And Texas in the top 10? Wow. Coach G is on fire.
But like I said, still pondering.
On the sad side, the Houston Comets folded today. One of the league’s pioneers, and its champions for the first four years of its existance.
I know another team will eventually rise again, but it’s disheartening to see one of the originals go. I hope Tina Thompson finds a team that’s good for her.
Perhaps the biggest upset of the season so far was Wisconsin’s win last night over seventh-ranked Baylor, 59-58. What happened? Baylor’s been steamrolling, and Wisconsin isn’t supposed to be a very good team.
In other upsets, Nevada defeated eighth-ranked Louisville, and nineteenth-ranked Arizona State fell to Florida. That parity thing is just spreading like a virus.
As for Pac-10 teams Saturday night, California stayed unbeaten in their defeat of Iowa, and Oregon State continued to surprise. They beat Arkansas Friday night, and came very close to defeating North Carolina the next night, 78-82. Could the Beavers finally be for real? Daniel and I think they are. I’ve been wanting the Oregon schools to show up for a while, so this is good news to me.
And speaking of Oregon, I’m happy to say that the Ducks beat Wyoming tonight, 51-45. Let’s go, Bev Smith!
One of the five Pac-10 teams that wasn’t in some kind of holiday classic this weekend was UCLA. They beat Cal Poly Wednesday, and must have chilled and gone shopping because their first game back is today, against Cal State Northridge. Game report later, of course.
Changing gears, by now many have seen the video of the five-year-old girl from Northern California dribbling two and then three basketballs at once. She is both skilled and adorable:
Milan Simone Tuttle has been getting tons of press for this video, which originally appeared on pro baller Rod Benson’s blog. Here’s one feature:
She’s also been on TV:
The day before Thanksgiving, Milan was a guest on the Ellen DeGeneres show, which is now on youtube.
I’m writing a story on her and on the place where she got the training, Triple Threat Academy of San Leandro, CA, for fullcourt. Today I talked to Milan’s mother, Renee Tuttle, and I was as impressed with this woman as I was with her daughter.
Renee and her husband Jon encourage their kids to do what they want instead of pushing them into sports and other activities. They are being incredible sticklers about completing school work before anything else, and it’s already instilled in their kindergartener. They also insist she remain humble, because “we still have to go home, and I have to go to work and you have to go to school,” Jon Tuttle said.
Could we just get these people to parent all the young ballers of America? Life for us teachers and coaches would be so very much more simple.
Mykiea Russell is the new point guard for the Umpqua Community College women’s basketball team. She began showing what she was made of the moment she got there.
In a scrimmage against Linn-Benton CC a couple months ago, Mykiea scored 19 points and collected nine steals. As the team has begun their regular season, she has usually been the second-leading scorer.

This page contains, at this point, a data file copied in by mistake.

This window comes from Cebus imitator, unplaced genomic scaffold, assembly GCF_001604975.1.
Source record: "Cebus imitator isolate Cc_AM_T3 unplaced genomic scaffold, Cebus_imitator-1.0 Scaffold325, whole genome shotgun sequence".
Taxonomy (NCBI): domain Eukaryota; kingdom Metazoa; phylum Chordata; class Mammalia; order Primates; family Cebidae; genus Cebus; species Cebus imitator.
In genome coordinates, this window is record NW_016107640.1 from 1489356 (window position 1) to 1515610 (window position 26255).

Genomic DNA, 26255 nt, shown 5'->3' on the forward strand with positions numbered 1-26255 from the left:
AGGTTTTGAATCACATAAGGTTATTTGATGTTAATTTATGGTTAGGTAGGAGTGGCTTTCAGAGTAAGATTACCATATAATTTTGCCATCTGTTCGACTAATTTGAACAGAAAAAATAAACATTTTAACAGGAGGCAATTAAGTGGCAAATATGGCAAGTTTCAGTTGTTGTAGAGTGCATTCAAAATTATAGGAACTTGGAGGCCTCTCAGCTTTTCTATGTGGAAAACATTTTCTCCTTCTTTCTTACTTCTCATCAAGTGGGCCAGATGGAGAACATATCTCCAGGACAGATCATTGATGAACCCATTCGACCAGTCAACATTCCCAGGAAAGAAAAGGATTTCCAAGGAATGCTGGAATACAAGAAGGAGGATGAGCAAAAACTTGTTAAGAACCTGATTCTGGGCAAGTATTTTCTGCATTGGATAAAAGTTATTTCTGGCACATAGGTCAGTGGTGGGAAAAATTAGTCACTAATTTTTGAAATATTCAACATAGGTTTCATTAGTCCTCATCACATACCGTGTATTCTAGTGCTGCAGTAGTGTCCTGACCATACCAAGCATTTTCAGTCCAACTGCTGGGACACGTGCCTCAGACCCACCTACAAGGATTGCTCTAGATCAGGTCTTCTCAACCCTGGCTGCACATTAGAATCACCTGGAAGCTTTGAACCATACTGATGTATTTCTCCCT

Her coach, Dave Stricklin, wrote in her team profile that at 5’0″, Mykiea is the shortest player to ever don a Riverhawks uniform, but she might also be the quickest. He predicted she is “destined to be a UCC fan favorite.” Similarly, a reporter for the Roseburg News-Review noted her “knack for getting to the basket” in a recent story.
But why is Mykiea there? Because some coaches believed the height.
“As we talked to (college) coaches last year, some had an issue with my height,” Mykiea said. “They were worried about me getting posted up on defense.”
Her longtime club ball coach Michael Brox called up a well-respected coach he knew – Stricklin – and told him about Mykiea. Stricklin came to Los Angeles last March for a ceremony inducting him into the California JCC hall of fame (he coached there before going to Umpqua). During that trip, he paid Mykiea a visit at her home.
“We just hit it off right away,” Stricklin explained.
Right after Labor Day, Stricklin got a call from Mykiea.
“‘I’m coming up,'” Stricklin recalled her saying. “I said, ‘for a visit?’ and she said ‘no, I’m coming up to stay.'”
Mykiea arrived the first weekend in September, about three weeks before school was to start, and before any of her teammates. Stricklin did the only thing a coach could do: he put her up at his house with his family. And it wasn’t long before she “became part of the family.”
In fact, Mykiea fit in so well with Stricklin’s teenaged children that when he took her along when registering one for school, the secretary thought he was also enrolling Mykiea.
All last-minute notifications aside, to understand the sheer bravery involved in Mykiea’s move, first consider that the population of Roseburg is 20,117, and the number of people in Los Angeles is 9,948,081. Then, realize that the area where Mykiea went to high school is virtually all African-American and Hispanic, while Roseburg is 93.56 percent white and .3 percent African-American.
Unsurprisingly, Mykiea discounts those differences, and scoffs at the notion the she is brave.
“I don’t see it like that,” she said.
Indeed, Stricklin told her what to expect on his visit.
“I told Mykiea about the non-racial diversity, and she said ‘I don’t care,'” he said. “I also told her that Roseburg is not a party house. That if you’re looking for a wild atmosphere, this isn’t the place.”
Mykiea has adjusted the way any evolved inner-city kid would: she is jonesing for her Christmas visit home, but she likes where she is going to school, likes her team, and is cool with where she is right now.